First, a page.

• Economic development and democracy in Asia (George Lindley)
  • Political leadership and regime type in Liberia (Sebastian Gehart)
  • The rise of China and its implication for democratisation (Jennifer Sibley)
  • Cosmopolitan democracy (Jack Stevenson)
  • Promotion of democracy abroad: the USA and EU compared (Amy McGlinchy)

Department of Politics and International Studies
Social Sciences Building, The University of Warwick, Coventry, CV4 7AL, United Kingdom
To contact a member of staff, please use the staff directory

PhD in Department of Communicative Sciences and Disorders - Communicative Sciences and Disorders - NYU Steinhardt

Department of Communicative Sciences and Disorders Doctoral Studies

The doctoral program provides students with the necessary training to have successful careers as academic researchers and scholars. Through rigorous research experience, intensive coursework, and collaboration with faculty mentors, the doctoral program is designed to prepare students for careers as independent researchers in CSD.

Admission requirements and application deadline

The strongest applicants will have evidence of academic excellence, strong GRE scores, excellent letters of recommendation from scholars familiar with academic potential, and a clearly demonstrated interest in research. We encourage students with degrees in communicative sciences and disorders as well as related fields including psychology, linguistics, and neuroscience, with a strong and demonstrated interest in CSD-based research and scholarship to apply to our program. Prospective doctoral students do not need a master’s degree before applying.

Financial support

This five-year full-time program includes several academic research milestones and comes with a competitive funding program that supports tuition and living expenses .

Degree requirements

Degree requirements for incoming candidates with a master's degree:

  • Individualized doctoral coursework (minimum of 43 points) fitting student’s research and scholarship interests
  • Complete the candidacy research and scholarship requirements
    • Two qualifying papers in two distinct areas/approaches within CSD
  • Develop and defend a dissertation consisting of original research that makes a novel contribution to the field
  • Teaching experience to enable students to compete successfully for academic positions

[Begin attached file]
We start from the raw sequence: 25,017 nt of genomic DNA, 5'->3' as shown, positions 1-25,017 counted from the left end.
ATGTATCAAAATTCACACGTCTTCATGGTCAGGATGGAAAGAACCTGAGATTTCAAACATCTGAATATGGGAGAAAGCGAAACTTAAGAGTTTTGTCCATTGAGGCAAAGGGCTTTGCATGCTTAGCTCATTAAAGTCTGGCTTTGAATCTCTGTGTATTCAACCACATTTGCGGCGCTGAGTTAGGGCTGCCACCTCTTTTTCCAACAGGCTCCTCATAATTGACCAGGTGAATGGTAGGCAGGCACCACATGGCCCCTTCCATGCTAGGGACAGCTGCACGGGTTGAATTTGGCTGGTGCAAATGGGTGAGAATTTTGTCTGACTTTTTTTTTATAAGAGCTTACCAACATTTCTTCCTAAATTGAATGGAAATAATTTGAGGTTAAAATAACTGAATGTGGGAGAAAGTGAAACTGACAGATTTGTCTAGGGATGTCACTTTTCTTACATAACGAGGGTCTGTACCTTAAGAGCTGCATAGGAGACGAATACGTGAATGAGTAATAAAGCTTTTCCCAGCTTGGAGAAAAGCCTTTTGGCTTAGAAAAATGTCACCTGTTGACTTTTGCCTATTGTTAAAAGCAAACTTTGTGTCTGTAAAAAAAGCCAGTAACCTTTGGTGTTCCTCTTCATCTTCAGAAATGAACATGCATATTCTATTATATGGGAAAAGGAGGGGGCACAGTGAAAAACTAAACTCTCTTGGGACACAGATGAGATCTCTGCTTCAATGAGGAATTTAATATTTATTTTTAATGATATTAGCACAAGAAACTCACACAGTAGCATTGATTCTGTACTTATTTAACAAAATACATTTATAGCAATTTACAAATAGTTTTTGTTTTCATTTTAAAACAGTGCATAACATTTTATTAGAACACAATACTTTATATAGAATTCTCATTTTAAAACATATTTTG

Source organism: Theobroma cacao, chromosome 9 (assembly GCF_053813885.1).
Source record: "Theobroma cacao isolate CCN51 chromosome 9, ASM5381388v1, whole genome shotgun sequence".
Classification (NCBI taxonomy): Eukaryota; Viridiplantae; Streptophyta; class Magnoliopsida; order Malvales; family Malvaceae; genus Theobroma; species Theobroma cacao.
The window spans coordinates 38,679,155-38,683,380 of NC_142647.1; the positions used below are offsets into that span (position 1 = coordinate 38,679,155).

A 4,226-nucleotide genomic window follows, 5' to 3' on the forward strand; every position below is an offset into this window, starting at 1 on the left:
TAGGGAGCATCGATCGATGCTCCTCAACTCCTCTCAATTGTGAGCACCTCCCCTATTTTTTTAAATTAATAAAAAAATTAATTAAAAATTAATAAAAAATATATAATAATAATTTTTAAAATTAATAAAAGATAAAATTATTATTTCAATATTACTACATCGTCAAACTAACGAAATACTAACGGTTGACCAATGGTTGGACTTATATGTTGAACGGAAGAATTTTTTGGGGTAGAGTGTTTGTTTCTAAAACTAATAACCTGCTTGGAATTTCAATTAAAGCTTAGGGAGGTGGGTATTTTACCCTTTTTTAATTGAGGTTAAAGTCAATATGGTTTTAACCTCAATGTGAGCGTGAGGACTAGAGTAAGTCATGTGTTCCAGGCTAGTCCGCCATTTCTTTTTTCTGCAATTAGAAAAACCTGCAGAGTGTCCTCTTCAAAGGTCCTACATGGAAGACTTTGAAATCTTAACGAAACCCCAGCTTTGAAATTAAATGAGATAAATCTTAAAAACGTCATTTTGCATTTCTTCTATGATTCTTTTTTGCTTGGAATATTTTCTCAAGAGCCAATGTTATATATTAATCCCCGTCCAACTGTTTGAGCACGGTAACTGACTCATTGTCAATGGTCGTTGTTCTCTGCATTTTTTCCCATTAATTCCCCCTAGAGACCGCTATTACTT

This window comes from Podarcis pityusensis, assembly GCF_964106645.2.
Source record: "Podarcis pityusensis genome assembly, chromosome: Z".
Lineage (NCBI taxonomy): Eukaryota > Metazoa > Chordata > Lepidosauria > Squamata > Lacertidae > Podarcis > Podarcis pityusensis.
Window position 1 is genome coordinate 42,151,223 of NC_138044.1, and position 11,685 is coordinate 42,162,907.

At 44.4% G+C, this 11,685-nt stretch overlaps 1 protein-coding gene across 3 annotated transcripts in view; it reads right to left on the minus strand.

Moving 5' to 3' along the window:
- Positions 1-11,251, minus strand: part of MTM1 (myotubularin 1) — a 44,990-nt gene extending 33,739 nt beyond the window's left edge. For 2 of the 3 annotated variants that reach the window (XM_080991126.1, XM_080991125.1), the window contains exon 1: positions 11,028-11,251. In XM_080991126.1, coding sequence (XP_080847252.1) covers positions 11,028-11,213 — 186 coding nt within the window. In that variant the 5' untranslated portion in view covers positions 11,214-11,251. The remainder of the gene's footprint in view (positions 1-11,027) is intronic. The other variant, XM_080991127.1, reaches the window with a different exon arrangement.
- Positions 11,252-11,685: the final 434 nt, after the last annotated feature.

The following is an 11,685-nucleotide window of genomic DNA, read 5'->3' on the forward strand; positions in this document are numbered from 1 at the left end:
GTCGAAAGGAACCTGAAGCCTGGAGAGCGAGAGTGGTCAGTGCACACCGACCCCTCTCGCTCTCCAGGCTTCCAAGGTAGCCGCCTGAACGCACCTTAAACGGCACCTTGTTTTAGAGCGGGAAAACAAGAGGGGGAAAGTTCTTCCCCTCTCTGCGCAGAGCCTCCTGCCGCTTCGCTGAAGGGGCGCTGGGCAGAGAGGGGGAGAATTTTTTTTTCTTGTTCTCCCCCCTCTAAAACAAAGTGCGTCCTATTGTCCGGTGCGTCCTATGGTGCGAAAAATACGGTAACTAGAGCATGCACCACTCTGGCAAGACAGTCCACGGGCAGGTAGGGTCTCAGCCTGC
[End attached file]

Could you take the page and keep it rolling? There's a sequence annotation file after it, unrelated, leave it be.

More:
Degree requirements for incoming students without a master's degree :

  • Complete additional content-related coursework in CSD (30 points)
  • All other requirements as stated above
Coursework

While there is a general structure to the program’s requirements, each student will inform his or her coursework for the program based on interests and background, in consultation with his or her mentor. There are general requirements, however, highlighted by a rigorous training in research methodology and statistics (15 points) providing students with the skills to perform independent research. In addition, students are required to take a course in Seminal Readings in Communicative Sciences and Disorders (3 points) and are expected to attend the department Doctoral Seminar and Research Colloquia each semester. These one-credit classes will be taken for credit half the time (a total of 10 points). The remaining 15 points consist of in-depth coursework to help solidify the student's knowledge in his or her area of interest, and students are strongly encouraged to take courses outside of the department as appropriate.

Research milestones

The doctoral program is structured around the completion of research milestones.

Qualifying papers (QPs): Students complete two qualifying papers (QPs) of the quality expected in peer-reviewed research journals. Each QP provides depth in an area of CSD research, and is conducted and written by the student under the guidance of a faculty mentor. Students achieve breadth in their research training through the completion of two different QPs, which have different empirical and/or theoretical approaches and are typically done with different mentors as part of a lab rotation. Each paper is submitted to a committee consisting of the mentor and two readers, and is followed by an oral defense which includes a department-wide presentation about the research paper. It is expected that this work will form the basis for conference presentations and journal article submissions. Students are expected to complete these two papers within three years.